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'Fragments of Him' Is an Affecting Interactive Reflection on Loss

It doesn't matter how great a gamer you are, you can't undo the sadness that runs through this unique indie experience.
February 17, 2016, 5:30pm
All screens courtesy of Sassybot/ICO Partners

It's no spoiler to tell you that Fragments of Him begins with a death. One of the game's four "playable" characters, Will, is involved in a car accident within ten minutes of starting. Everything that happens afterward, be it told through flashbacks present-day ruminations, or any one of three other characters, is connected to Will's passing. The fragments that the game's title alludes to, the pieces, are the memories of Will that those close to him—his boyfriend Harry, ex-girlfriend Sarah, and grandmother Mary—continue to hold onto. Through them, we learn about Will's life, hopes, loves, and regrets. We form a picture of a man whose fate cannot be altered by the player's actions. Fragments of Him begins at a set point and ends at one, too—your involvement, your direction, cannot change where this story is headed.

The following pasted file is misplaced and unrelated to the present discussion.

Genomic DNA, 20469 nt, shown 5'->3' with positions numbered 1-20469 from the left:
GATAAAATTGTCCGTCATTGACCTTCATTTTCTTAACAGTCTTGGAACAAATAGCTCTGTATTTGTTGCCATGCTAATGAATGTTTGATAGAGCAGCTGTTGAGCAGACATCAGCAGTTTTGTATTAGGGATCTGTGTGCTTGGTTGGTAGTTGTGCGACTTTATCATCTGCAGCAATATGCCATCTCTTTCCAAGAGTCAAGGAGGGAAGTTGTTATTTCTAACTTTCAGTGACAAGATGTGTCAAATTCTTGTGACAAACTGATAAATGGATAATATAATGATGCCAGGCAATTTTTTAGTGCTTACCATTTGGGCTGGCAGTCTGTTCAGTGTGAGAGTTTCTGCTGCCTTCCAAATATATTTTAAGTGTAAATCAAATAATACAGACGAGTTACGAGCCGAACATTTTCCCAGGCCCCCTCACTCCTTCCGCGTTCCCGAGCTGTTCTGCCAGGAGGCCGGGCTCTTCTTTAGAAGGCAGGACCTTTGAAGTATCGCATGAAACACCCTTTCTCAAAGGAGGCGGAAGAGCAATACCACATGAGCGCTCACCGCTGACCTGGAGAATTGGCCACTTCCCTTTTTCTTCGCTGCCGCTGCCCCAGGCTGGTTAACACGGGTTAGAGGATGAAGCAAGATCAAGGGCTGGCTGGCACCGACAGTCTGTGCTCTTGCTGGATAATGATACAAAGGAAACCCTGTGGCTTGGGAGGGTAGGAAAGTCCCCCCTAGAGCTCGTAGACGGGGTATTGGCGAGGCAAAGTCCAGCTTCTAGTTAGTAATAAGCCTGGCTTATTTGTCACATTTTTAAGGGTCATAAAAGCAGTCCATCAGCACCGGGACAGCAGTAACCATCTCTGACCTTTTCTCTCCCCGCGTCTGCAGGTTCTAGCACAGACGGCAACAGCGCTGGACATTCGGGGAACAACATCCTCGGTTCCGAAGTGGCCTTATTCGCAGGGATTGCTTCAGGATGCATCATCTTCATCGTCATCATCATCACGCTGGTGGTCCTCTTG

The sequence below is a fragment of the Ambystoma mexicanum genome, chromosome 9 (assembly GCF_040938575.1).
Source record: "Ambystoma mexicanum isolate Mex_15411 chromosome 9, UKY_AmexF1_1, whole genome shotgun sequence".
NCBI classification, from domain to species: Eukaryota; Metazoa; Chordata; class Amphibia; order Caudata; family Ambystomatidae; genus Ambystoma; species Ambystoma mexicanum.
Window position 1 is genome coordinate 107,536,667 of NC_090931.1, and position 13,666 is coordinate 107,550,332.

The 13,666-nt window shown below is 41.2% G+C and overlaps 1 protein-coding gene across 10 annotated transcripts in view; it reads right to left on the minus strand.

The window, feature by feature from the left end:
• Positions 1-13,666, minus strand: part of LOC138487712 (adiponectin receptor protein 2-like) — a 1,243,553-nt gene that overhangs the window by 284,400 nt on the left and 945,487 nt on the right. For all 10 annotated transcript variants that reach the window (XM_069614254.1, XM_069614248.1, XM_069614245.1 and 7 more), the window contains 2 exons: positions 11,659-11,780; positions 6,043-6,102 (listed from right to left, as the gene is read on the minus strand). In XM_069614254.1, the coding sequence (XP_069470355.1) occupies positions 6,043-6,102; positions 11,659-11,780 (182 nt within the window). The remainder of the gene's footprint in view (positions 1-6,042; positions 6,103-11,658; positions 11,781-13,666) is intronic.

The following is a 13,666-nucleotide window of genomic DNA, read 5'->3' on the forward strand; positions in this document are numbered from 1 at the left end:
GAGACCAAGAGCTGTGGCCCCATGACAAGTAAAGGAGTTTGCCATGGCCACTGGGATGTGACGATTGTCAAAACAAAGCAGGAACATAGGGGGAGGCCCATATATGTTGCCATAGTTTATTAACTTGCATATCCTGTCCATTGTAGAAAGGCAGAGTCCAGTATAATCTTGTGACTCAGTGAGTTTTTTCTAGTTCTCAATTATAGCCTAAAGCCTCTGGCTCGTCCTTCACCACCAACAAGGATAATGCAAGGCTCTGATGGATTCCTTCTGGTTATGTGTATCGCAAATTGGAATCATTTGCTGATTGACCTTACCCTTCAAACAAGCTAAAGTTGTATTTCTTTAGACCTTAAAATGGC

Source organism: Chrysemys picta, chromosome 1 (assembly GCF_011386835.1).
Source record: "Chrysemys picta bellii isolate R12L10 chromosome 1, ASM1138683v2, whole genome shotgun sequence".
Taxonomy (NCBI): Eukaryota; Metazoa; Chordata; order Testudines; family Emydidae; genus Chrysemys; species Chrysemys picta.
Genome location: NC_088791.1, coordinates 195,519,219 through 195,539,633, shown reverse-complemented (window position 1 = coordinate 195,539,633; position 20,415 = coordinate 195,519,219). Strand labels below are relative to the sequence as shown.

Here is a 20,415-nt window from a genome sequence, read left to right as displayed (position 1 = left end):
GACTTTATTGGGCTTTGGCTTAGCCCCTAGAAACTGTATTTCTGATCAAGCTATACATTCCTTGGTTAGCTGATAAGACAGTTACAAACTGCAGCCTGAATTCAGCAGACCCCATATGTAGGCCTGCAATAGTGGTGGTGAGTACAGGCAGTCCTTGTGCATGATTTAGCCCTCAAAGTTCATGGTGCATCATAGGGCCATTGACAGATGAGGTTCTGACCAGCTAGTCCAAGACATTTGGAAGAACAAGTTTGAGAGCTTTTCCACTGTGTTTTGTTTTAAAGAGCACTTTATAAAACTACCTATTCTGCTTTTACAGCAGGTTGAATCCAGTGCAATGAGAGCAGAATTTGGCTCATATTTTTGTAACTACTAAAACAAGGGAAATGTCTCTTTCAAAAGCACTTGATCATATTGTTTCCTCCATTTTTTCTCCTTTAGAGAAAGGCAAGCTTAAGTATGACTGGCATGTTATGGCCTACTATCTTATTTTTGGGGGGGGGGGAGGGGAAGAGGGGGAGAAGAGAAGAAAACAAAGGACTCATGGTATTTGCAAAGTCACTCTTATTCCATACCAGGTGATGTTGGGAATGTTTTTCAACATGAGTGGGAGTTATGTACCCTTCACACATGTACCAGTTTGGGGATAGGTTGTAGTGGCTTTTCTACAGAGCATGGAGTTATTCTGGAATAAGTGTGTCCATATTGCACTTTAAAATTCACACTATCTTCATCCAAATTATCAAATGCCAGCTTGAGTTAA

"The player does get to make his or her own decisions along the way," the game's narrative designer, Professor Mata Haggis (also a lecturer at NHTV University, in the Netherlands), told me. "But the way we use the choices is more to express the emotions and experiences of the characters."

"I think players are used to decisions in games being a way for them to express power over the narrative. But here, you're dealing with a situation over which you have no power. We don't want to give the player the idea that he or she can rewind time and save anyone, or that you can somehow change the ending of the game, as that'd be underselling the theme and the story we're trying to tell here. So there are dialogue choices in the game, but they're all to do with the emotions the characters are going through, rather than a way for the player to dictate the narrative."